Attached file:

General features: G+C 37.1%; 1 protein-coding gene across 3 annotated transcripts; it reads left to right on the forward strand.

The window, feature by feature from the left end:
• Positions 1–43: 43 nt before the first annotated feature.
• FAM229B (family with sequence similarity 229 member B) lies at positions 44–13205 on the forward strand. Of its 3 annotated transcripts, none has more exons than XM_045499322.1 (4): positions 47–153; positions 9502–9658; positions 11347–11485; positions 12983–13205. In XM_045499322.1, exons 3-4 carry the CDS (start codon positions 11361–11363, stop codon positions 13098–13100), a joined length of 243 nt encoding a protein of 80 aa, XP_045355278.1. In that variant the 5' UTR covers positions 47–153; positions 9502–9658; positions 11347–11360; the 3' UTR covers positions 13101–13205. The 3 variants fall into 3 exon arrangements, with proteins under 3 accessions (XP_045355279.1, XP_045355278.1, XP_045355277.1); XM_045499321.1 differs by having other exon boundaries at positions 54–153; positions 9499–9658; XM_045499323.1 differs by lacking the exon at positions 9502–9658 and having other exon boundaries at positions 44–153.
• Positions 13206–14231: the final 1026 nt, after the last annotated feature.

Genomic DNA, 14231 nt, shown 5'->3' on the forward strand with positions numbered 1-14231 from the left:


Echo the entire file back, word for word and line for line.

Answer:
General features: G+C 37.1%; 1 protein-coding gene across 3 annotated transcripts; it reads left to right on the forward strand.

The window, feature by feature from the left end:
• Positions 1–43: 43 nt before the first annotated feature.
• FAM229B (family with sequence similarity 229 member B) lies at positions 44–13205 on the forward strand. Of its 3 annotated transcripts, none has more exons than XM_045499322.1 (4): positions 47–153; positions 9502–9658; positions 11347–11485; positions 12983–13205. In XM_045499322.1, exons 3-4 carry the CDS (start codon positions 11361–11363, stop codon positions 13098–13100), a joined length of 243 nt encoding a protein of 80 aa, XP_045355278.1. In that variant the 5' UTR covers positions 47–153; positions 9502–9658; positions 11347–11360; the 3' UTR covers positions 13101–13205. The 3 variants fall into 3 exon arrangements, with proteins under 3 accessions (XP_045355279.1, XP_045355278.1, XP_045355277.1); XM_045499321.1 differs by having other exon boundaries at positions 54–153; positions 9499–9658; XM_045499323.1 differs by lacking the exon at positions 9502–9658 and having other exon boundaries at positions 44–153.
• Positions 13206–14231: the final 1026 nt, after the last annotated feature.

Genomic DNA, 14231 nt, shown 5'->3' on the forward strand with positions numbered 1-14231 from the left: